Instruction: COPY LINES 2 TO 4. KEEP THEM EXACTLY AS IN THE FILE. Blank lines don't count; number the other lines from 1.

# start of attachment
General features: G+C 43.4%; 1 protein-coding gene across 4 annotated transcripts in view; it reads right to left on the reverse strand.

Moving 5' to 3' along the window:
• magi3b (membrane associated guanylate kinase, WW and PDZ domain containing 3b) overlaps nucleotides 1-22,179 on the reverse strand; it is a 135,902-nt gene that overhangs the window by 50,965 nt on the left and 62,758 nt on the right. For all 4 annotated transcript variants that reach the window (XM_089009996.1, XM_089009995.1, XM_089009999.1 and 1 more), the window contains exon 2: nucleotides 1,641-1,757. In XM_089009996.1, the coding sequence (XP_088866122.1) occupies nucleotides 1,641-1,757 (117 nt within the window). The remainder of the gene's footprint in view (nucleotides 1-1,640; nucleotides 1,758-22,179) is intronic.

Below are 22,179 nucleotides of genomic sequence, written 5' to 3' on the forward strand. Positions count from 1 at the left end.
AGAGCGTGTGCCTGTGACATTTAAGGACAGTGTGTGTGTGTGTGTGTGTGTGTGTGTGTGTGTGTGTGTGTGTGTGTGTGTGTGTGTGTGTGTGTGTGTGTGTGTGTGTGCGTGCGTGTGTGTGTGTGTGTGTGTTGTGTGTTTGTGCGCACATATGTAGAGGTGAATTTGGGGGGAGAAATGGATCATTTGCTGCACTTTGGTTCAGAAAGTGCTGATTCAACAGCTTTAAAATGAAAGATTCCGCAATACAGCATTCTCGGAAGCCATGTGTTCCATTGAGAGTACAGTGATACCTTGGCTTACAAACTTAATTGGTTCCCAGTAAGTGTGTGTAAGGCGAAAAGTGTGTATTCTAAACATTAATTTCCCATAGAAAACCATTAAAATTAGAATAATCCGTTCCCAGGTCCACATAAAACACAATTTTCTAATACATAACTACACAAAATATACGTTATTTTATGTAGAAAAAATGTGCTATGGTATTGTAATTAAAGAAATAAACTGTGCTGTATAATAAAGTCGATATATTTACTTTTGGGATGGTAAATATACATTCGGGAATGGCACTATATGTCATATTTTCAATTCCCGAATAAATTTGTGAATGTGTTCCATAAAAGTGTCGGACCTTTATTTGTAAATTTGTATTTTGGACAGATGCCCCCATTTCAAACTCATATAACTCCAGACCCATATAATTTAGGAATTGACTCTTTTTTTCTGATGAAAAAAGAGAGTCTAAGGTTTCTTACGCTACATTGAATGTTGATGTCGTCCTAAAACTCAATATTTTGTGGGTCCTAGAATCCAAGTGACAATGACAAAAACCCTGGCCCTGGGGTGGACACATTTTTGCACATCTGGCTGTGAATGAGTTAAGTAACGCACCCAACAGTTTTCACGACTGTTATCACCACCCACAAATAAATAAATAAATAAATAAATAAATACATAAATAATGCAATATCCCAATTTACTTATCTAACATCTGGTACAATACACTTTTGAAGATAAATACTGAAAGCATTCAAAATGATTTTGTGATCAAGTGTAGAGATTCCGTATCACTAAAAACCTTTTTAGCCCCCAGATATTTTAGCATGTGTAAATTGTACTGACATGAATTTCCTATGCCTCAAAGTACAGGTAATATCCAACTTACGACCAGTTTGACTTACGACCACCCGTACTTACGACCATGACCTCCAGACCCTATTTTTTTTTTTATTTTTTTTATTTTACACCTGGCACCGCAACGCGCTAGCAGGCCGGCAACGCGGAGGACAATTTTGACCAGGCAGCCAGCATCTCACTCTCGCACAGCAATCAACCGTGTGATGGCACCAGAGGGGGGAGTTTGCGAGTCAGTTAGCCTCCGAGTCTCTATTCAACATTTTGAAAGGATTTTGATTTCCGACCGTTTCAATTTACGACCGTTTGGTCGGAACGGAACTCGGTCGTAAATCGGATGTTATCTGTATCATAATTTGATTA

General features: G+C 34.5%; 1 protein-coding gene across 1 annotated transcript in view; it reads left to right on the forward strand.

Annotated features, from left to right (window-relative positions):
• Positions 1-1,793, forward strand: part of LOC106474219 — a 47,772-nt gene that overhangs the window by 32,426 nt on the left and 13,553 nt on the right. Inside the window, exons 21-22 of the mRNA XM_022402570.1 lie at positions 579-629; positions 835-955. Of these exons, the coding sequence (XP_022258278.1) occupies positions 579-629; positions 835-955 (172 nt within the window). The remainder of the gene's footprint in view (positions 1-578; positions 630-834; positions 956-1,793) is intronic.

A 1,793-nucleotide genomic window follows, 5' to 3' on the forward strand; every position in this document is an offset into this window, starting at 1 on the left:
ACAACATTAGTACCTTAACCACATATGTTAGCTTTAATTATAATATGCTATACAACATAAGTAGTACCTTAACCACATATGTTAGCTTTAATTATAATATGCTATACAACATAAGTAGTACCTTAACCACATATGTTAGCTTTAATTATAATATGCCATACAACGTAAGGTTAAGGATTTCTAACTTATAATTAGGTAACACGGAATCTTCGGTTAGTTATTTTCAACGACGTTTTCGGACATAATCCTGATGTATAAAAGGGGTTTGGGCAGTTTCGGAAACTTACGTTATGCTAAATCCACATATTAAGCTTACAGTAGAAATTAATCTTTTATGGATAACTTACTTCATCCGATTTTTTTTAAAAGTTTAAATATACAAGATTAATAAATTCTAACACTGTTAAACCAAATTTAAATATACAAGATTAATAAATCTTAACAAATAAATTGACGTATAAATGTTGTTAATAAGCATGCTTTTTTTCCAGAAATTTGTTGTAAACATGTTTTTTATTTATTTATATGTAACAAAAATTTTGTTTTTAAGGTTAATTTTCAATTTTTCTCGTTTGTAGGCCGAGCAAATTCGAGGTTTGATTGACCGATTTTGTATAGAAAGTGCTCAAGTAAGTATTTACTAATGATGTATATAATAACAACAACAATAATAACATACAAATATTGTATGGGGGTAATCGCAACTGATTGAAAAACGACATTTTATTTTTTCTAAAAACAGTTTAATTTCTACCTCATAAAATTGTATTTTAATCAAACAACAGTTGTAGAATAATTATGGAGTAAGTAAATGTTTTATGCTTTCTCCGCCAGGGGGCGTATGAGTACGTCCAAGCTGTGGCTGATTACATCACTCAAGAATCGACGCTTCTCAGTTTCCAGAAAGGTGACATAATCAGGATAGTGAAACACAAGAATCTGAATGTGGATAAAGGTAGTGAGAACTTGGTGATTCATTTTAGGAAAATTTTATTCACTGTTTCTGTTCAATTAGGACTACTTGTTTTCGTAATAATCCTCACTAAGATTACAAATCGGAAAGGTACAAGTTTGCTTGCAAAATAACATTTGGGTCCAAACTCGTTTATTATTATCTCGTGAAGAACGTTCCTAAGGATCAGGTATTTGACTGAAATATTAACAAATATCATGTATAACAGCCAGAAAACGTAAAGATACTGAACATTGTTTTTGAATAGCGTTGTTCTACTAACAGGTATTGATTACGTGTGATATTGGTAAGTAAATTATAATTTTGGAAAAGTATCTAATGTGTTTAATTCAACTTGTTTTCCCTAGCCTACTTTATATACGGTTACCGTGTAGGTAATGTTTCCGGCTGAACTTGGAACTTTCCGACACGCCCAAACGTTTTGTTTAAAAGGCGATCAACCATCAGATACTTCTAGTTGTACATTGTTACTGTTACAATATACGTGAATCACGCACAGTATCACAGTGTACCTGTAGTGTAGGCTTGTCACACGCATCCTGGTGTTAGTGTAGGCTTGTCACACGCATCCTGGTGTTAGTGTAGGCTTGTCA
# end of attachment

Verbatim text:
Moving 5' to 3' along the window:
• magi3b (membrane associated guanylate kinase, WW and PDZ domain containing 3b) overlaps nucleotides 1-22,179 on the reverse strand; it is a 135,902-nt gene that overhangs the window by 50,965 nt on the left and 62,758 nt on the right. For all 4 annotated transcript variants that reach the window (XM_089009996.1, XM_089009995.1, XM_089009999.1 and 1 more), the window contains exon 2: nucleotides 1,641-1,757. In XM_089009996.1, the coding sequence (XP_088866122.1) occupies nucleotides 1,641-1,757 (117 nt within the window). The remainder of the gene's footprint in view (nucleotides 1-1,640; nucleotides 1,758-22,179) is intronic.

Below are 22,179 nucleotides of genomic sequence, written 5' to 3' on the forward strand. Positions count from 1 at the left end.